When the department was created in 2002, 22 autonomous federal agencies were combined.

“It makes it very difficult for the department,’’ said King, who sees “no movement” in Congress to change the situation. “The amount of time that goes into preparing for a congressional hearing is immense. It’s like this hydra-headed monster they have to deal with.’’

Survey: Homeland Security Continues to Be One Miserable Place to Work

Steve Neavling
ticklethewire.com 

If the surveys are true, the Homeland Security Department can be a miserable place to work.

Morale at the department plummeted at a greater rate than the rest of the government, according to a new survey by the Office of Personnel Management, Fierce Homeland Security reports.

While worker satisfaction declined steadily across all federal agencies over the past three years, the decline was much steeper at Homeland Security, which routinely ranks among lowest in worker morale.

OTHER STORIES OF INTEREST


ATF Tries to Boost Low Morale By Building Store at Washington D.C. Headquarters

Steve Neavling
ticklethewire.com 

It’s no secret that ATF employees are struggling with morale problems.

In hopes of turning around that morale, the federal government is opening a store inside ATF headquarters in Washington D.C., Townhall reports.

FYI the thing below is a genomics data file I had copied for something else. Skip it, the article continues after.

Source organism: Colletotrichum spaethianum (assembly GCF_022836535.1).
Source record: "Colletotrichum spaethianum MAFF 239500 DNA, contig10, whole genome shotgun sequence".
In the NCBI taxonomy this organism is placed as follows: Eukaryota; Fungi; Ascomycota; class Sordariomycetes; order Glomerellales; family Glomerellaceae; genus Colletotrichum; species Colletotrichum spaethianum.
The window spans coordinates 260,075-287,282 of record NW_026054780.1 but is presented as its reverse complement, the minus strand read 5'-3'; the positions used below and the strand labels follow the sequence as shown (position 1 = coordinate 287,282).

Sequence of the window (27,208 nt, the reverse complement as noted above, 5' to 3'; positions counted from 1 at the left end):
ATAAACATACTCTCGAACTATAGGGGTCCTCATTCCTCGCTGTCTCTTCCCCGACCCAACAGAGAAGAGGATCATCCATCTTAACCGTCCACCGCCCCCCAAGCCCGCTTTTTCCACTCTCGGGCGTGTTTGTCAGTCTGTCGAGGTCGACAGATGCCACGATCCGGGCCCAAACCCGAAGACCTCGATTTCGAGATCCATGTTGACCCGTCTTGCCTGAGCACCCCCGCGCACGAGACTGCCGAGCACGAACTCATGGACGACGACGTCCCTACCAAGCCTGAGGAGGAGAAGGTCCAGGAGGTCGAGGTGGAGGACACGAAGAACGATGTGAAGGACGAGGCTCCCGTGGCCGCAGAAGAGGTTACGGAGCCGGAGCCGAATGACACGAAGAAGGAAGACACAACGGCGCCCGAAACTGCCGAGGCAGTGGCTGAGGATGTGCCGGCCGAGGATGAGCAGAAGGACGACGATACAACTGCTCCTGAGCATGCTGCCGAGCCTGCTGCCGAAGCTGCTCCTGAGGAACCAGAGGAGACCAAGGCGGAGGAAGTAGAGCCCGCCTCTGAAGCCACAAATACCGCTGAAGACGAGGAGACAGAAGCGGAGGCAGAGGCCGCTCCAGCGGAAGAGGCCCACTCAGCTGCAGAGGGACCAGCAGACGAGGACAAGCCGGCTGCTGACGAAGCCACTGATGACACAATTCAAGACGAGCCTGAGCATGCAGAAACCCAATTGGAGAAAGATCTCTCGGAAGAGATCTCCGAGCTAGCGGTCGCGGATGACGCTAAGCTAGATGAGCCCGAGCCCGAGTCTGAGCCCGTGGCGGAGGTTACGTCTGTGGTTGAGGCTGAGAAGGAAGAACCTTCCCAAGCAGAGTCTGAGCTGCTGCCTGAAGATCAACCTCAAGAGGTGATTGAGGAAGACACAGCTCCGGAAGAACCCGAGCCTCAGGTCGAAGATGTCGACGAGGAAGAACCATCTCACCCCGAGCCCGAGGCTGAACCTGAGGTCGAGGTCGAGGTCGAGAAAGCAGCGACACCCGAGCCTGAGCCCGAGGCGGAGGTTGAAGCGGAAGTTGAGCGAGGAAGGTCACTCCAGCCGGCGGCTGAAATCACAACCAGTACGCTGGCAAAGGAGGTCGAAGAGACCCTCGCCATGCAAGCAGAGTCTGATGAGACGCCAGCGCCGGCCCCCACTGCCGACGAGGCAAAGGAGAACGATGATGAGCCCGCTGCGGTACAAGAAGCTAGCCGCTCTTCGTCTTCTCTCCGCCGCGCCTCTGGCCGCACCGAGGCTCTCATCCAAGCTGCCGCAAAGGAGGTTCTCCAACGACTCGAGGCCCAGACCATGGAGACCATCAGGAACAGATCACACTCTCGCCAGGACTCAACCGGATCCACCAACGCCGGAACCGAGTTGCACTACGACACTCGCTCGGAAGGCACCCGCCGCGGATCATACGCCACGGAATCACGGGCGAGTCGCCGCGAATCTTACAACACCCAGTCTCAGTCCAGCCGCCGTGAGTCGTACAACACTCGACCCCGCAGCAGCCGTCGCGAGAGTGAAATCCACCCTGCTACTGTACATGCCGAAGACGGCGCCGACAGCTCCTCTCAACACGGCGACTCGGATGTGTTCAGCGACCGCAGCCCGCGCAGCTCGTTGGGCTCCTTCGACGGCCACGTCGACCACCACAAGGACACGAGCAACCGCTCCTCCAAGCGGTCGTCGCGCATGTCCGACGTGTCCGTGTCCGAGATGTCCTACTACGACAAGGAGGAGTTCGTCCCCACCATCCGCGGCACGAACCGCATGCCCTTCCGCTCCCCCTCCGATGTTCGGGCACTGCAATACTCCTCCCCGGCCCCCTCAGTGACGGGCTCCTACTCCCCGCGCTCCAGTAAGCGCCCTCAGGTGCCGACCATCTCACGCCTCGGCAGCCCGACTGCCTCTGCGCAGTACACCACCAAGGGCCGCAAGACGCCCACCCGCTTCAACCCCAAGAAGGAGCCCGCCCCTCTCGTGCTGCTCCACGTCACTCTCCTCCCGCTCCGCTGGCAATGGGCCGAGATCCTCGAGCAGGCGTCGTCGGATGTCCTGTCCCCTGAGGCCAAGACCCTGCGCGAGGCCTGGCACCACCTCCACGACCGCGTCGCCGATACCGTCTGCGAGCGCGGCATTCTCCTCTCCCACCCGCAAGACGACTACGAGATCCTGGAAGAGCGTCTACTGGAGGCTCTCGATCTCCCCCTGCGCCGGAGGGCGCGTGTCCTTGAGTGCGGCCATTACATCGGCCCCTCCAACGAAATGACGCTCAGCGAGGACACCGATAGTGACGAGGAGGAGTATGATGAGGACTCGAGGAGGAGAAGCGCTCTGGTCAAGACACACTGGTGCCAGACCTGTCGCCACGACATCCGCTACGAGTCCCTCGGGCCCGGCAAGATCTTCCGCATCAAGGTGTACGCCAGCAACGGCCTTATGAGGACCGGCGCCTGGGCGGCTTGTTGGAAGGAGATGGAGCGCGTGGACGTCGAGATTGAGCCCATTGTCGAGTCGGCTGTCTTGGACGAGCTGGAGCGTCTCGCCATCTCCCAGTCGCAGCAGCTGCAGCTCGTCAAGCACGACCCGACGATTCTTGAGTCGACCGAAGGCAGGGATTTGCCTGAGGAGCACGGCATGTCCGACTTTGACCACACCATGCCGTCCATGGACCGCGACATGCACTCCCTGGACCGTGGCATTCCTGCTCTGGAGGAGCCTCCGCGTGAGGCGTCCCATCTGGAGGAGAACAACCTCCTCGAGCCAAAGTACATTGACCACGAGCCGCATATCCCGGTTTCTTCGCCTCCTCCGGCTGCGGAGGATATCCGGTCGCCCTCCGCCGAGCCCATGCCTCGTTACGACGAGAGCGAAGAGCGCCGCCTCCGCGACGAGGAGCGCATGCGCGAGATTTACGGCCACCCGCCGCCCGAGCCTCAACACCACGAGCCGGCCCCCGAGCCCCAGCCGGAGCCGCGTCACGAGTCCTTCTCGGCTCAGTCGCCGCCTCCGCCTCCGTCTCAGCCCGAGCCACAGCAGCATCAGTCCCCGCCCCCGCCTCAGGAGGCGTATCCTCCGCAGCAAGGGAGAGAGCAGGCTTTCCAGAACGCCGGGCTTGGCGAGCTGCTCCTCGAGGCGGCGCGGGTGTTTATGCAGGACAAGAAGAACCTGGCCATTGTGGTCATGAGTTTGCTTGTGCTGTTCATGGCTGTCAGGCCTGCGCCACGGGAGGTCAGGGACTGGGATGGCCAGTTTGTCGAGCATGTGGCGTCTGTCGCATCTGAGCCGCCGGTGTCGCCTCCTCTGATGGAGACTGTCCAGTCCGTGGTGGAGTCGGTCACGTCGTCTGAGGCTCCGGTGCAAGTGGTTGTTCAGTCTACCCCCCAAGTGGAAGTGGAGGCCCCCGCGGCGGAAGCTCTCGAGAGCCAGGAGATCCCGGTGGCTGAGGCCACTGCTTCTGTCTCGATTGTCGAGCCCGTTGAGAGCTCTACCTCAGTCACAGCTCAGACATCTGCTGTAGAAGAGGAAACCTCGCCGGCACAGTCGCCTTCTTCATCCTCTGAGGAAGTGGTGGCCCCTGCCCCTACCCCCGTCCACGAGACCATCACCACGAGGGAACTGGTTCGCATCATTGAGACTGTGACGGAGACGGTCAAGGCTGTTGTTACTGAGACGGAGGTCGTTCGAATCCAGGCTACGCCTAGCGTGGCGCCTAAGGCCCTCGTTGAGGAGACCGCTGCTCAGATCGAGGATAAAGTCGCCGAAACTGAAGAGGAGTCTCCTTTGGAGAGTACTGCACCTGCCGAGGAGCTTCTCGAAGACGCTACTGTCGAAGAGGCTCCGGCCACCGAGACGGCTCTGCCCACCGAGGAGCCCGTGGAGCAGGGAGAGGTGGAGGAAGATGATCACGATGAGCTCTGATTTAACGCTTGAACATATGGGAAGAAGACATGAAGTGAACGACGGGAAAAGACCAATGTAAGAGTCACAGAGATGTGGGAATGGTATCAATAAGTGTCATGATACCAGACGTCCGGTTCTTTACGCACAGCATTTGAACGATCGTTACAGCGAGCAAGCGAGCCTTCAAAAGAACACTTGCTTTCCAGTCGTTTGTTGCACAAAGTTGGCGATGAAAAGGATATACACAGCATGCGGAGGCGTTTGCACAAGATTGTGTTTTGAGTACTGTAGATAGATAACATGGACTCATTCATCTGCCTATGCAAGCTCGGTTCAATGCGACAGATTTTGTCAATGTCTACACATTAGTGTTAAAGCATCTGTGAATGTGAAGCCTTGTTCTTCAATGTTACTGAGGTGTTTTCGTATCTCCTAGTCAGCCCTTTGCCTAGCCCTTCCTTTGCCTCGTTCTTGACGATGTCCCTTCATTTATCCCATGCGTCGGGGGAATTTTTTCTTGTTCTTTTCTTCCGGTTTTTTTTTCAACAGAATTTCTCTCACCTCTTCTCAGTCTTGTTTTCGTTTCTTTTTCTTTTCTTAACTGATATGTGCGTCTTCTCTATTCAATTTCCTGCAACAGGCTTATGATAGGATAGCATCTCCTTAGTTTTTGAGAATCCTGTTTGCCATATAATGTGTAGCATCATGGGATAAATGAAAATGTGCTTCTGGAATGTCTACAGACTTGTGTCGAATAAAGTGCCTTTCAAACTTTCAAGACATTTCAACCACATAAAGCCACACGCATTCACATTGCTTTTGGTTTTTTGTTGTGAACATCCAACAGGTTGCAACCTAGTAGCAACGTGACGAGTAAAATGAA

“Currently the Office of the Director is in the process of coordinating the opening of an ATF store, which will be located in ATF HQ,” ATF Chief of Strategic Management Ron Humphries wrote in an email to employees on October 28, 2013. “The mission of the store is to serve current and former employees of ATF, Task Force Officers, and family members by promoting the general welfare and morale of the employees of ATF by providing, encouraging and supporting social, educational, and recreational activities of interest to its employees. In the coming weeks, more information will follow about the ATF HQ store.”

It’s unclear exactly what would be sold in the store.

Not everyone is sold on the idea.

“At a time when our Bureau is plagued by years of mismanagement, lack of oversight and abuses directed at its agents, it’s very disheartening to the field that headquarter priorities have nothing to do with correcting the broken policies and practices or even relate to strengthening our mission capability,” ATF Special Agent and whistleblower Vince Cefalu told Townhall. “The best they can come up with is selling ATF SWAG. For a Bureau suffering such huge divisions between the field and management, this does nothing to rebuild confidence in our leadership by either the agents or the American public.”

Homeland Security Department Ranked Most Unsatisfying Workplace Among Federal Agencies

Steve Neavling
ticklethewire.com

Working has its drawbacks for anyone.

But among federal agencies, the Department of Homeland Security was ranked the most unsatisfying workplace, U.S. News reports.

The survey, “The Best Places to Work in the Federal Government,” ranked DHS last for effective leadership, teamwork, support for diversity and training and development, U.S. News wrote.

DHS employs 240,000 people.

Where was the best place to work? The National Aeronautics and Space Administration.

Seems exploring space leads to a better work environment than chasing terrorists, the U.S. News reported.